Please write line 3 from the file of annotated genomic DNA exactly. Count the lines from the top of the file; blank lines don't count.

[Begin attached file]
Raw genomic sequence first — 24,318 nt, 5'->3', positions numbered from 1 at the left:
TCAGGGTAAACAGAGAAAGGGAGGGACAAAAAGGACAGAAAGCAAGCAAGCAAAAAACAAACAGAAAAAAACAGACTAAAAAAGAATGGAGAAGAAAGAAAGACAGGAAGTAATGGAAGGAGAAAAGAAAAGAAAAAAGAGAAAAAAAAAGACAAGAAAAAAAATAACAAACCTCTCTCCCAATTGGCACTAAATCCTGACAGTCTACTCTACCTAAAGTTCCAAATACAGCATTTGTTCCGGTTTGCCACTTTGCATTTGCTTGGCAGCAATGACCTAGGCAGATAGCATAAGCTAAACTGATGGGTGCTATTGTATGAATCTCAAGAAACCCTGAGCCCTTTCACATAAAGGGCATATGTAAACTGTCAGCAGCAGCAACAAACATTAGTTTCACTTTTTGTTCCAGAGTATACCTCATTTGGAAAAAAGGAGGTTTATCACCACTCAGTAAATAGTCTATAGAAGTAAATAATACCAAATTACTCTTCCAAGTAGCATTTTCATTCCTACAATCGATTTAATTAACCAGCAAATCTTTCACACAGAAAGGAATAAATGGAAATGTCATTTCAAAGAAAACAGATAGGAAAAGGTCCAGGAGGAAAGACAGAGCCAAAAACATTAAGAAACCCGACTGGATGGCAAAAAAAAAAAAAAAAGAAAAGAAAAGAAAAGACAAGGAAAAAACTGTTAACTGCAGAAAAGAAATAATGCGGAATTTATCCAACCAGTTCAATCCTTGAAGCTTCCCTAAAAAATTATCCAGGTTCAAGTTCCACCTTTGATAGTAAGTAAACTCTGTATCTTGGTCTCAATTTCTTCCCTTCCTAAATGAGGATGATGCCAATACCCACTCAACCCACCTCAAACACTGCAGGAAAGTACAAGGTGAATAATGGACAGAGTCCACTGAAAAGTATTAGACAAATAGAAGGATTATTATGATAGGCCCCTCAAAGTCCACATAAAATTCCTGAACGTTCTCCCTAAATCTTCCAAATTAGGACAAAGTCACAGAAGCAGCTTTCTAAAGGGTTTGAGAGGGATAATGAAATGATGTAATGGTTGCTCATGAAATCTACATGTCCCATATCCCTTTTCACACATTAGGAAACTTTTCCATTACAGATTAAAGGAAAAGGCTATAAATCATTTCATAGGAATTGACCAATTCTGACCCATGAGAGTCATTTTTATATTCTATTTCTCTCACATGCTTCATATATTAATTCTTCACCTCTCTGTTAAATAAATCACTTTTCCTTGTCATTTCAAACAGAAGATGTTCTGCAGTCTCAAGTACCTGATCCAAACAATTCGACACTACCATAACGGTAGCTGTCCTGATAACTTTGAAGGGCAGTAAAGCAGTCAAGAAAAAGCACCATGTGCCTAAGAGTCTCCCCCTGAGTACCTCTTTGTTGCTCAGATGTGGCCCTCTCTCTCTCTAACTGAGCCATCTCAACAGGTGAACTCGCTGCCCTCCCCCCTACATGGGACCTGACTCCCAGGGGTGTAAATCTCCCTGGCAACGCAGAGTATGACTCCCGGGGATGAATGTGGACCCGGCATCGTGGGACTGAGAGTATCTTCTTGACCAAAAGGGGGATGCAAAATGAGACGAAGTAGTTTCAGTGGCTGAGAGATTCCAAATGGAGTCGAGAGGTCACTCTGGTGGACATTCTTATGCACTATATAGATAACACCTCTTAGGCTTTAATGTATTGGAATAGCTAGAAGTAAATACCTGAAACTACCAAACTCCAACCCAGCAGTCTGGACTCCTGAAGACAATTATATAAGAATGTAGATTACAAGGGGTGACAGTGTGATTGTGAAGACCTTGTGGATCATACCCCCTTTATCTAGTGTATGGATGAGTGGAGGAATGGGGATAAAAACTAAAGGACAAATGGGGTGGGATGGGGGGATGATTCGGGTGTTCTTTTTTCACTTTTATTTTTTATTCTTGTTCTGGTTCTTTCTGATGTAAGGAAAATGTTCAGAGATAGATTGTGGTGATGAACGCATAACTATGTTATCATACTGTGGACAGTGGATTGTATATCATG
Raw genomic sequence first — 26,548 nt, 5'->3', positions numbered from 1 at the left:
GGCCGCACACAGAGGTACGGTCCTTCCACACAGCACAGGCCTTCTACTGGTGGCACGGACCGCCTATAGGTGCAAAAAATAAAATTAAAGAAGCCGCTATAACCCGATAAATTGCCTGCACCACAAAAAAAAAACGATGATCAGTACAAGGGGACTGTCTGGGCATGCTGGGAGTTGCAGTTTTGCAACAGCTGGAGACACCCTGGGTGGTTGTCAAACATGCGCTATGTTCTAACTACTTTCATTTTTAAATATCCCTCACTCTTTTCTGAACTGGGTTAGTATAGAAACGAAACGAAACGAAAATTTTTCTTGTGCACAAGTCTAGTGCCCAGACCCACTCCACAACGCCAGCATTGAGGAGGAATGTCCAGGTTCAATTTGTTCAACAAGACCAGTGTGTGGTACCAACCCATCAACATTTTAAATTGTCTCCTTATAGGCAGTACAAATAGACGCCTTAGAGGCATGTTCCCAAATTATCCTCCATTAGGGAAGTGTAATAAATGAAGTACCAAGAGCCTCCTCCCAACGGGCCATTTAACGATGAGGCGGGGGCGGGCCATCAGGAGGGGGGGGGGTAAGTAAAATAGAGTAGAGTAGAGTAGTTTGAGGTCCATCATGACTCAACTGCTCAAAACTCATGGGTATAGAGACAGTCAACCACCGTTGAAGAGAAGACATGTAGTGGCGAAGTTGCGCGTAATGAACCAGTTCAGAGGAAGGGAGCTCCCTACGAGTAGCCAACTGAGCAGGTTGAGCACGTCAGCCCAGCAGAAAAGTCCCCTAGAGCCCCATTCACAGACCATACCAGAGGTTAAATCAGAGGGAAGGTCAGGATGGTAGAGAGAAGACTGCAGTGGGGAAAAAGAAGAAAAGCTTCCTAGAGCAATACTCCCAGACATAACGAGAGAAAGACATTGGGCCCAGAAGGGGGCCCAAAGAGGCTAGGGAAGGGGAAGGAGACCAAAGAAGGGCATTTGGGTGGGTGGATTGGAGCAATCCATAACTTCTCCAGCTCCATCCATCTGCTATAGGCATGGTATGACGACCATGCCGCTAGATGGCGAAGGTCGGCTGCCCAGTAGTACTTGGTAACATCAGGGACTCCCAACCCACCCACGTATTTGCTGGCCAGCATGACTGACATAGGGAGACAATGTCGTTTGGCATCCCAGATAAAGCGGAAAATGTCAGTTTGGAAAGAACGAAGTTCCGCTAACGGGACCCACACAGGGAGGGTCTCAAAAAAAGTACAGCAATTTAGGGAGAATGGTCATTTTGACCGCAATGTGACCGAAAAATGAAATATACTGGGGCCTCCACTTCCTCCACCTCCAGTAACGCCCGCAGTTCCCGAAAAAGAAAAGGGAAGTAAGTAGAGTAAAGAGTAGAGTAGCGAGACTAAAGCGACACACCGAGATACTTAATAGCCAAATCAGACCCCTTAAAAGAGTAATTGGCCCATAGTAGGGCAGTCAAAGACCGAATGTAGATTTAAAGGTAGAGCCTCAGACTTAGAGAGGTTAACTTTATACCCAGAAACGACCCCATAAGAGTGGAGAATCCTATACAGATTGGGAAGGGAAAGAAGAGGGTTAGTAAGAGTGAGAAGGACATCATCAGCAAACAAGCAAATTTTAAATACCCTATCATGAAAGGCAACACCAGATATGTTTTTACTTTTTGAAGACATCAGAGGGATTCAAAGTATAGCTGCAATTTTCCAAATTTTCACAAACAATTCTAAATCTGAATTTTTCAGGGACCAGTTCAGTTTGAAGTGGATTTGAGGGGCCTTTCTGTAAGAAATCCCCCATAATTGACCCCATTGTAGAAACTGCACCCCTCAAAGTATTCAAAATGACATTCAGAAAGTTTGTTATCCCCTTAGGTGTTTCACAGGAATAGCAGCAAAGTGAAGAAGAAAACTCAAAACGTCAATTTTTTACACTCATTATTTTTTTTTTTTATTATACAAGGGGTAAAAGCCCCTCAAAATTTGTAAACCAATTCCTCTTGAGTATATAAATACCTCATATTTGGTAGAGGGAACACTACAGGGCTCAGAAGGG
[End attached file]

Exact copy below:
Raw genomic sequence first — 26,548 nt, 5'->3', positions numbered from 1 at the left: